Tax break for businesses made permanent

3 months ago 96

Warehouse workersImage source, Getty Images

By Michael Race

Business reporter, BBC News

A tax break which allows businesses to deduct the full cost of investing in machinery and equipment from their tax bill has been made permanent.

Chancellor Jeremy Hunt announced the policy in his Autumn Statement, calling it the "largest business tax cut in modern British history".

The move comes after calls from some business groups to extend the policy, which had been due to end in 2026.

It aims to encourage firms to invest and in turn lead to economic growth.

Mr Hunt said the policy - known as "full-expensing" - would mean that for every million pounds a company invests, it would get £250,000 off their tax bill in the same year.

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He claimed big business groups and bosses from the likes of BT, Siemens and Bosch had said making the policy permanent would be the "single most transformational thing I could do for business investment and growth".

Mr Hunt said the move would cost £11bn per year. Labour has also supported the move.

According to research by the British Chambers of Commerce, the policy has benefitted 34% of businesses since it was temporarily put in place in April.

The UK's official economic forecaster, the Office for Budget Responsibility (OBR), has forecast that the UK's economy will grow more slowly than previously thought over the next two years due to inflation - the rate prices are increasing - taking longer to fall.

Businesses are also having to pay a higher rate of corporation tax, which rose to 25% from 19% in April. Corporation tax is charged on a company's profits - the amount of money firms make, minus their costs - and is paid to the government by UK businesses and foreign companies with UK offices.

Under the full-expensing policy first created in April, companies can deduct the costs of various equipment from their tax bills, including:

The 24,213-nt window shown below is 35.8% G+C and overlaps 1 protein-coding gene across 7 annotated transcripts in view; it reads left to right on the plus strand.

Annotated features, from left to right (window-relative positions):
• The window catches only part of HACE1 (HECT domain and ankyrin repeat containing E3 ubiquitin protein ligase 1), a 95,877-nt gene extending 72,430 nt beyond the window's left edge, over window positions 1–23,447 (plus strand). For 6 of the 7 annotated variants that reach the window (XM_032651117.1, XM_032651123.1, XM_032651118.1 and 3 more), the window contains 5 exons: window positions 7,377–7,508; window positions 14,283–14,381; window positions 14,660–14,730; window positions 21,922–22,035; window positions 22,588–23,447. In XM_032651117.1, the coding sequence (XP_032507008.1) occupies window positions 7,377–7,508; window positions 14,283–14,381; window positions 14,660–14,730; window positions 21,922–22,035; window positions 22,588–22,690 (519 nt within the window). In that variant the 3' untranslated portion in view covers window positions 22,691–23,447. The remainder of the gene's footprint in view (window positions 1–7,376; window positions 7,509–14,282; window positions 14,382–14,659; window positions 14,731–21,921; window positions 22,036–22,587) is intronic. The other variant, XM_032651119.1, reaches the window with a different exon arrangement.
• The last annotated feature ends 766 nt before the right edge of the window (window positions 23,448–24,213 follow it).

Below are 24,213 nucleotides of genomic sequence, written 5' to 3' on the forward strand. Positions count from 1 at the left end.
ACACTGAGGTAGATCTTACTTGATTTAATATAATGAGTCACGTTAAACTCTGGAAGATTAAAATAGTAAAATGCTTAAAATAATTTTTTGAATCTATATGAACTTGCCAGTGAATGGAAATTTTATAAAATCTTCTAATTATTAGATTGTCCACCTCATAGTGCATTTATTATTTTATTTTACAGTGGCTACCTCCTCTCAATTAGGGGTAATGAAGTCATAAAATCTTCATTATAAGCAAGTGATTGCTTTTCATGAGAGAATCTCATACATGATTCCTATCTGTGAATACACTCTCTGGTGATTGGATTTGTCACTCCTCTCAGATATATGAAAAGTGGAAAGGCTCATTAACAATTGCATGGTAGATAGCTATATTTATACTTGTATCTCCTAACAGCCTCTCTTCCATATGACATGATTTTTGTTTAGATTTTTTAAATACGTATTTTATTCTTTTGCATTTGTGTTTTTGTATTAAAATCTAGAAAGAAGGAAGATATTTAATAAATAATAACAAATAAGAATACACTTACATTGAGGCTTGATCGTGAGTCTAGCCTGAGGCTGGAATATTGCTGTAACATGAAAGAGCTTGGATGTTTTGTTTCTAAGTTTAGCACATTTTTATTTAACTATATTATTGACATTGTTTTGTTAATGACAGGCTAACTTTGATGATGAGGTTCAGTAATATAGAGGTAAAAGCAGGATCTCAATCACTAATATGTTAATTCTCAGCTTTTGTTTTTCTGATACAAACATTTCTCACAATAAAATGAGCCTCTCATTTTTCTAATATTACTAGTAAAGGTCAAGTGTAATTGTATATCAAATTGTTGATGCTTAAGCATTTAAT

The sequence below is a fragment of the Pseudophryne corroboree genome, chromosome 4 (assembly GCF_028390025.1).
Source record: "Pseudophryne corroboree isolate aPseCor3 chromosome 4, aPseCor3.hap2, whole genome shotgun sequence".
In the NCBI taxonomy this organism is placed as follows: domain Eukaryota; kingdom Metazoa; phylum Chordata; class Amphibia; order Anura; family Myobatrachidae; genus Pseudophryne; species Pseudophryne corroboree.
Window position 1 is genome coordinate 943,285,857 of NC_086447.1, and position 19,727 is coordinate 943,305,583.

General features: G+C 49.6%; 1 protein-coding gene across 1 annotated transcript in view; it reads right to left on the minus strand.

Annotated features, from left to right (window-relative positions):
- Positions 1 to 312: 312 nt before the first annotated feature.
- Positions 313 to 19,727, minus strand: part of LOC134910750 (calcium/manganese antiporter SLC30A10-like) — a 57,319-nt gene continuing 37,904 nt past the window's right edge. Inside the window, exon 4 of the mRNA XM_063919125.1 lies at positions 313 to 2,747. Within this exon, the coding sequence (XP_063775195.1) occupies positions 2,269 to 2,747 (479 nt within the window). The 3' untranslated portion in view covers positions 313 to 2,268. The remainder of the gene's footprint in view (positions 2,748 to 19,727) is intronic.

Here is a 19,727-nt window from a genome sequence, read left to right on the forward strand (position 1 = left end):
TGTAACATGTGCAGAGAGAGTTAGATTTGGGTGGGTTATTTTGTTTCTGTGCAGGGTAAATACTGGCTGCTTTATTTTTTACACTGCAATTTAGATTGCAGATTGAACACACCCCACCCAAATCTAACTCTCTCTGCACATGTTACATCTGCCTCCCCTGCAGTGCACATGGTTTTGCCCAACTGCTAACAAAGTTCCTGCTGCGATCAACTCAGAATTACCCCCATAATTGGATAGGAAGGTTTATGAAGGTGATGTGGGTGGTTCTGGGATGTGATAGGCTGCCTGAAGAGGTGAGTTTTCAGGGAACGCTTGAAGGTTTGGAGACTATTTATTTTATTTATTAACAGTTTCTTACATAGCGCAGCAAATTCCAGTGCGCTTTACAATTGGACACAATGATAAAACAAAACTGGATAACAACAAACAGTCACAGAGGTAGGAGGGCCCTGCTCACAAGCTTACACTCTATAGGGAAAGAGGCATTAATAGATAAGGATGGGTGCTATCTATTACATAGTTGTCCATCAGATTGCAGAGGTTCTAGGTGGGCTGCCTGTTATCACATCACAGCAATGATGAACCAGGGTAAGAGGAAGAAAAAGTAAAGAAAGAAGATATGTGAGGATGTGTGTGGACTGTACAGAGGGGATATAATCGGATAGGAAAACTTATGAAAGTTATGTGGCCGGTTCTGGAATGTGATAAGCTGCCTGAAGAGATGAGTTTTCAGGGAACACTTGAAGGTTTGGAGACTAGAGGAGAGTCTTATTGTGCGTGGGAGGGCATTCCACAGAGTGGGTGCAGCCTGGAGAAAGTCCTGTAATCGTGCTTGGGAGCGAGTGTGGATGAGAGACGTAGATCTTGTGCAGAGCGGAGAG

Machines such as computers, printers and lathesOffice equipment such as desks and chairsVehicles such as vans, lorries and tractors, but not carsTools and large construction equipment

Rain Newton-Smith, chief executive of the CBI business lobby group, said the tax break would help firms to "unleash pent-up investment", which she argued was "critical to getting momentum into the economy".

Neil Carberry, chief executive of the Recruitment and Employment Confederation industry body, said making full expensing permanent was good news, but only for businesses "in the sectors that can really benefit from it".

"Services firms - the bulk of the economy - benefit far less."

Robert Forrester, boss of one of Britain's biggest car dealerships, Vertu Motors, said he did not think making the move was a "massive thing for most businesses".

"For many British businesses, they're just trying to keep going," he told the BBC's Today programme prior to the Autumn Statement.

"They're not investing heavily in plants and machinery, but they're still very valid businesses that employ people and serve customers."

As well as the expenses tax break, the chancellor also extended the 75% discount on business rates up to £110,000 for retail, hospitality and leisure businesses for another year, along with freezing business rates for the smallest companies.

Tina McKenzie, policy chair at the Federation of Small Businesses (FSB), said business rates were "one of the absolute worst taxes faced by small firms", adding that the chancellor was right to have concentrated on "helping the smallest firms at the heart of so many communities".

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